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  • Author or Editor: Margaret M. Saska x
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Growth response of five ornamental willows (Salix), with sales potential for the cut-stem industry, was assessed in a 1-year container trial studying various concentrations of fertilizer. Plants were grown in 3-gal nursery containers fertilized with five concentrations of 18N–2.6P–6.6K controlled-release fertilizer (100-day release period) with micronutrients, applied as top dressings at 0, 10, 20, 40, and 60 g/container. Yield data were collected on the commercially important parameters including total stem length, stem quantity, and fresh weight of stems. Additional effects of fertilization on the timing of tip abscission and floral bud burst were also evaluated. Total stem length and fresh weight increased for all willows in the fertilized treatments compared with control; however, treatments above 40 g/container did not result in an increase of these parameters. Kori-yanagi willow (S. koriyanagi) had the highest yields across all treatments of fertilization. Fertilizer applications extended the period of stem elongation by delaying tip abscission for all willows, and for ‘The Hague’ willow (S. gracilistyla × S. caprea) tip abscission was delayed by 44.0 days at 40 g/container treatment compared with control. Floral bud burst dates, which differed greatly among willows, were unaffected by applications of controlled-release fertilizer.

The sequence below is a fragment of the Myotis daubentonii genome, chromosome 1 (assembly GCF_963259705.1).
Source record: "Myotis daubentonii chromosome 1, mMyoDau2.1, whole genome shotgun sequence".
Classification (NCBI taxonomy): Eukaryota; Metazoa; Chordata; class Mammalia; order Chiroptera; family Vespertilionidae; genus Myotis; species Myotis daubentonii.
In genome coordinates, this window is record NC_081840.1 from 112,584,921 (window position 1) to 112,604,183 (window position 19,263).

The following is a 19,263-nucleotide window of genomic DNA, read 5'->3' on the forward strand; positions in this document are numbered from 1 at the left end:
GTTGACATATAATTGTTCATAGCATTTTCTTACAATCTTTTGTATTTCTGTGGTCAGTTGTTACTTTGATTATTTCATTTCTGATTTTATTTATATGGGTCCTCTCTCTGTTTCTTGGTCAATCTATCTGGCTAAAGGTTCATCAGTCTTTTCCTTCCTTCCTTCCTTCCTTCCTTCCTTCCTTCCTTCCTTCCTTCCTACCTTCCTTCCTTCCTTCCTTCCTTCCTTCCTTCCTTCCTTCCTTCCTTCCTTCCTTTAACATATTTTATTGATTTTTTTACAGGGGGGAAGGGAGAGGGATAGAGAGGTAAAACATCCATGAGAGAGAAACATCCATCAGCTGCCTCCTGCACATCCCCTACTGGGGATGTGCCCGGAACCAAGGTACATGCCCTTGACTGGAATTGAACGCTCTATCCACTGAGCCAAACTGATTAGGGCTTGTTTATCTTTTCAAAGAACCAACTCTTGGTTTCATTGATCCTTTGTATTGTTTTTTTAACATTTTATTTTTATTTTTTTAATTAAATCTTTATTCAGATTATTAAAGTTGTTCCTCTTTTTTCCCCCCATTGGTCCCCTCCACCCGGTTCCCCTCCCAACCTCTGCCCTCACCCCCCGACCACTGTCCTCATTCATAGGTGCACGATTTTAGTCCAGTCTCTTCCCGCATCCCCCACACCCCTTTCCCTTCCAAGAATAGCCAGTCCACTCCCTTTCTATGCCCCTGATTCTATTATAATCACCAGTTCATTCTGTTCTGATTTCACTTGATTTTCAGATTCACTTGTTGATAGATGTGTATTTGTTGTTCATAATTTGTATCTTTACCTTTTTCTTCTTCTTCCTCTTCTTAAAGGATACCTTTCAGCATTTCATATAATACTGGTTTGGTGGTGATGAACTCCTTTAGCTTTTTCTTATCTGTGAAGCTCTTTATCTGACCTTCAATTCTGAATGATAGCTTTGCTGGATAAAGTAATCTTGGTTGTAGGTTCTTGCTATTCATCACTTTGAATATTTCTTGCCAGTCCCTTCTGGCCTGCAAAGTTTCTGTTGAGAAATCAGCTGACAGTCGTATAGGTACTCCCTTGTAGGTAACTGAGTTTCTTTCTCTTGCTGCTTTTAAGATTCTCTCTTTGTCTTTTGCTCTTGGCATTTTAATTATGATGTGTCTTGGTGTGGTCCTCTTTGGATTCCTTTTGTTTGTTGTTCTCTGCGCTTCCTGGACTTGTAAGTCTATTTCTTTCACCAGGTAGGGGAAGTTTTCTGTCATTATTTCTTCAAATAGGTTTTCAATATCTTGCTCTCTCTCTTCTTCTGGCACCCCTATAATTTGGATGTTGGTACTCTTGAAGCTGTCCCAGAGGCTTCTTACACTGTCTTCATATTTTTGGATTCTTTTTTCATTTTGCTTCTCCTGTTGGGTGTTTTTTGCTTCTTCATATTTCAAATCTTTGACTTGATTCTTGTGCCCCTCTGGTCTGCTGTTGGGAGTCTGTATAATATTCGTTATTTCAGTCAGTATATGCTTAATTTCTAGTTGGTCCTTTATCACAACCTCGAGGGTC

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To assess the current state of willow (Salix) cultivation for specialty cut flower production, a mail survey following the tailored design method polled willow growers in North America (n = 52). The instrument posed questions on business identity and cultural practices, including plant spacing, fertilization, irrigation, and pruning methods. A 69% response rate was achieved. The general grower profile was of a specialty cut flower producer with multiple years of experience growing willows. For the majority of respondents, willow was a supplemental source of income, complementing a larger product selection of woody and herbaceous species for cut flower production with annual sales for the crop of less than $25,000. The majority of producers had a generally positive outlook on this crop as growers expressed strong support for the importance of willow in their product selection, for customer satisfaction, as well as for future intentions to increase production acreage, and even to extend seasonal markets. However, the non-scientific nature of willow production was revealed by wide variations in basic cultural practices and by very limited use of scientific plant names by the growers and frequent inability to accurately identify their selections, as well as the identification of growers' own personal experience as a main source of knowledge. The results of this survey helped researchers to identify a set of questions to improve the understanding of the fundamentals of willow production through the development of precise commercial production practices, standardization of variety names, and stimulation of further development of this crop through market expansion.

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